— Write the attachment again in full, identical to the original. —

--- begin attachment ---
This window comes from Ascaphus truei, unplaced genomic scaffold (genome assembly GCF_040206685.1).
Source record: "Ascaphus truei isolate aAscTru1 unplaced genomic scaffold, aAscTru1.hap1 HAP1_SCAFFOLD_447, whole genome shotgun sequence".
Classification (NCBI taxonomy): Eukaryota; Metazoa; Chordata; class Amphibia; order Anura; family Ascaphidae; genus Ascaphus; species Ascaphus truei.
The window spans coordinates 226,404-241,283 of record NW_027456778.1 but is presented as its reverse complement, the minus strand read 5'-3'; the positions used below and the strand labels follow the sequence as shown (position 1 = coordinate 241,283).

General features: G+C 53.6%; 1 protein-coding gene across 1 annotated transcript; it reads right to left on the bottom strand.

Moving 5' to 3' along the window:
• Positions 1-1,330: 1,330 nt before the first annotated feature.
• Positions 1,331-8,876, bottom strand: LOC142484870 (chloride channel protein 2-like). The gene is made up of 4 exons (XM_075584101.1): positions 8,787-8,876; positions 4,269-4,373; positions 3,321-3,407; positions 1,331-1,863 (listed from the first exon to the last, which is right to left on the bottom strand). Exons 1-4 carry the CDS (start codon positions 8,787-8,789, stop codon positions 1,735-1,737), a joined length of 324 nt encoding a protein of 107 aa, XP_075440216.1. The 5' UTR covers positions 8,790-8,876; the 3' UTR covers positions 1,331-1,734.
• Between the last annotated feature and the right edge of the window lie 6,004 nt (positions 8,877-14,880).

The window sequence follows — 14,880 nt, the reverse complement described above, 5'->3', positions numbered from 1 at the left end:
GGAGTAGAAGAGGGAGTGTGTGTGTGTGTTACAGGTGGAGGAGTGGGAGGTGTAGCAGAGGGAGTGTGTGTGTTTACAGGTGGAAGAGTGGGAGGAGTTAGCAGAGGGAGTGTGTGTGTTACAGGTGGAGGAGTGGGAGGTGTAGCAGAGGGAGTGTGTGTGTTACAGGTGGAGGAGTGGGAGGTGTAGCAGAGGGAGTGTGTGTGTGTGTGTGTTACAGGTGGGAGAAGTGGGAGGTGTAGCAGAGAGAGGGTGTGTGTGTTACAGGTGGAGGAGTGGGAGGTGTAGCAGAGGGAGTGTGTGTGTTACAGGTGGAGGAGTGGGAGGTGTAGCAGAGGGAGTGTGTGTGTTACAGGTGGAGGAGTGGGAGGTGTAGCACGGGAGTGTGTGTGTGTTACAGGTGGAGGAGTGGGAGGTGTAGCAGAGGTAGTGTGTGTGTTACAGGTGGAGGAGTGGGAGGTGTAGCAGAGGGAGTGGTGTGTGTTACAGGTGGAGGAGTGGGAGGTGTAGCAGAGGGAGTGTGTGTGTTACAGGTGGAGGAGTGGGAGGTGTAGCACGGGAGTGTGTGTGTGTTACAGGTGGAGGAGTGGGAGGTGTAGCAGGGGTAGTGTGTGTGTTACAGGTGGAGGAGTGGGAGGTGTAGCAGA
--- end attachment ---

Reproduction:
This window comes from Ascaphus truei, unplaced genomic scaffold (genome assembly GCF_040206685.1).
Source record: "Ascaphus truei isolate aAscTru1 unplaced genomic scaffold, aAscTru1.hap1 HAP1_SCAFFOLD_447, whole genome shotgun sequence".
Classification (NCBI taxonomy): Eukaryota; Metazoa; Chordata; class Amphibia; order Anura; family Ascaphidae; genus Ascaphus; species Ascaphus truei.
The window spans coordinates 226,404-241,283 of record NW_027456778.1 but is presented as its reverse complement, the minus strand read 5'-3'; the positions used below and the strand labels follow the sequence as shown (position 1 = coordinate 241,283).

General features: G+C 53.6%; 1 protein-coding gene across 1 annotated transcript; it reads right to left on the bottom strand.

Moving 5' to 3' along the window:
• Positions 1-1,330: 1,330 nt before the first annotated feature.
• Positions 1,331-8,876, bottom strand: LOC142484870 (chloride channel protein 2-like). The gene is made up of 4 exons (XM_075584101.1): positions 8,787-8,876; positions 4,269-4,373; positions 3,321-3,407; positions 1,331-1,863 (listed from the first exon to the last, which is right to left on the bottom strand). Exons 1-4 carry the CDS (start codon positions 8,787-8,789, stop codon positions 1,735-1,737), a joined length of 324 nt encoding a protein of 107 aa, XP_075440216.1. The 5' UTR covers positions 8,790-8,876; the 3' UTR covers positions 1,331-1,734.
• Between the last annotated feature and the right edge of the window lie 6,004 nt (positions 8,877-14,880).

The window sequence follows — 14,880 nt, the reverse complement described above, 5'->3', positions numbered from 1 at the left end:
GGAGTAGAAGAGGGAGTGTGTGTGTGTGTTACAGGTGGAGGAGTGGGAGGTGTAGCAGAGGGAGTGTGTGTGTTTACAGGTGGAAGAGTGGGAGGAGTTAGCAGAGGGAGTGTGTGTGTTACAGGTGGAGGAGTGGGAGGTGTAGCAGAGGGAGTGTGTGTGTTACAGGTGGAGGAGTGGGAGGTGTAGCAGAGGGAGTGTGTGTGTGTGTGTGTTACAGGTGGGAGAAGTGGGAGGTGTAGCAGAGAGAGGGTGTGTGTGTTACAGGTGGAGGAGTGGGAGGTGTAGCAGAGGGAGTGTGTGTGTTACAGGTGGAGGAGTGGGAGGTGTAGCAGAGGGAGTGTGTGTGTTACAGGTGGAGGAGTGGGAGGTGTAGCACGGGAGTGTGTGTGTGTTACAGGTGGAGGAGTGGGAGGTGTAGCAGAGGTAGTGTGTGTGTTACAGGTGGAGGAGTGGGAGGTGTAGCAGAGGGAGTGGTGTGTGTTACAGGTGGAGGAGTGGGAGGTGTAGCAGAGGGAGTGTGTGTGTTACAGGTGGAGGAGTGGGAGGTGTAGCACGGGAGTGTGTGTGTGTTACAGGTGGAGGAGTGGGAGGTGTAGCAGGGGTAGTGTGTGTGTTACAGGTGGAGGAGTGGGAGGTGTAGCAGA